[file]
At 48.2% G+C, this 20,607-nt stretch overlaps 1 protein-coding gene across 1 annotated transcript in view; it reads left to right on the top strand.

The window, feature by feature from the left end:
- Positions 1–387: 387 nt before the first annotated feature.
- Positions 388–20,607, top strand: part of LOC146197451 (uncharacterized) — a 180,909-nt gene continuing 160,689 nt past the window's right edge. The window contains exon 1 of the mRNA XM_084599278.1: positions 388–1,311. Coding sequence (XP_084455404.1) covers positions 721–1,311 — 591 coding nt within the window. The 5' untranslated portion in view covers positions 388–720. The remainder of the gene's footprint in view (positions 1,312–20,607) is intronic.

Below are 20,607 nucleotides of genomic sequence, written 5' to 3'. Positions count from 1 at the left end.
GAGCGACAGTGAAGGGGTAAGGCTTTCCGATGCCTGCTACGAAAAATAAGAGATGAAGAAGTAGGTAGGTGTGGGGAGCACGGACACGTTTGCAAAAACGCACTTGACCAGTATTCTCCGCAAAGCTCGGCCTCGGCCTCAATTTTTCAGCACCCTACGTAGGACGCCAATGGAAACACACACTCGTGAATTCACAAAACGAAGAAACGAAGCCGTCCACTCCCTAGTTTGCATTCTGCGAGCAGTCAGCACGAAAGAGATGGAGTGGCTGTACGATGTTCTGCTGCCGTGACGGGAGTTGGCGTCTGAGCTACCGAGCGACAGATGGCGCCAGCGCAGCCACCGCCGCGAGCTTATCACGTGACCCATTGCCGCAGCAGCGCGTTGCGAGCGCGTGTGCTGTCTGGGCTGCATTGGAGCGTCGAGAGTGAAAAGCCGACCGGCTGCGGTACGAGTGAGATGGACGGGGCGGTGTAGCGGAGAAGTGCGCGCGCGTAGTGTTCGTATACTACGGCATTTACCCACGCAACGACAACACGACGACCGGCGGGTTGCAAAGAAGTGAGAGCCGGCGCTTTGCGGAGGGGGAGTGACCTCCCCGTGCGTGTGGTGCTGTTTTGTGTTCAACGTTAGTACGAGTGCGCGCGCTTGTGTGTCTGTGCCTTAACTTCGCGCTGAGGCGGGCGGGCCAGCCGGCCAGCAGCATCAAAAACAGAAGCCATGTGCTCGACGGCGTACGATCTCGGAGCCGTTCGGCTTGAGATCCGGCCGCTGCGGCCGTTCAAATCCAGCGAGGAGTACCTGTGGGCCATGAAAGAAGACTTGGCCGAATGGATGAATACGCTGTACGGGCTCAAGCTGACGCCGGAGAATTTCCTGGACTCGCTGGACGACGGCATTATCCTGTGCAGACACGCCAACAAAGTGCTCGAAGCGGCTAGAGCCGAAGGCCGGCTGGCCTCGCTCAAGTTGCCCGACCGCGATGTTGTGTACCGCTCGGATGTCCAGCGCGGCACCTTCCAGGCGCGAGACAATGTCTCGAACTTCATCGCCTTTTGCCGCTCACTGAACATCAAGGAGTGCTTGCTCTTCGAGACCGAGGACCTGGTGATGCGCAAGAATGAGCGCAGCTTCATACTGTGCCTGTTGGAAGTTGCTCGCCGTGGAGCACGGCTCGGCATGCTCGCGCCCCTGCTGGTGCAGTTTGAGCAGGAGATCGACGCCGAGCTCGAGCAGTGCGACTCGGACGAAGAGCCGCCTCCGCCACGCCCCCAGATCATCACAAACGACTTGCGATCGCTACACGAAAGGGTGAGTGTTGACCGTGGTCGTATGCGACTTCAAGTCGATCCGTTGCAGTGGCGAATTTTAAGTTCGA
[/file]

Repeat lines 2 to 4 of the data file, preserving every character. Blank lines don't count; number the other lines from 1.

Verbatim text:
The window, feature by feature from the left end:
- Positions 1–387: 387 nt before the first annotated feature.
- Positions 388–20,607, top strand: part of LOC146197451 (uncharacterized) — a 180,909-nt gene continuing 160,689 nt past the window's right edge. The window contains exon 1 of the mRNA XM_084599278.1: positions 388–1,311. Coding sequence (XP_084455404.1) covers positions 721–1,311 — 591 coding nt within the window. The 5' untranslated portion in view covers positions 388–720. The remainder of the gene's footprint in view (positions 1,312–20,607) is intronic.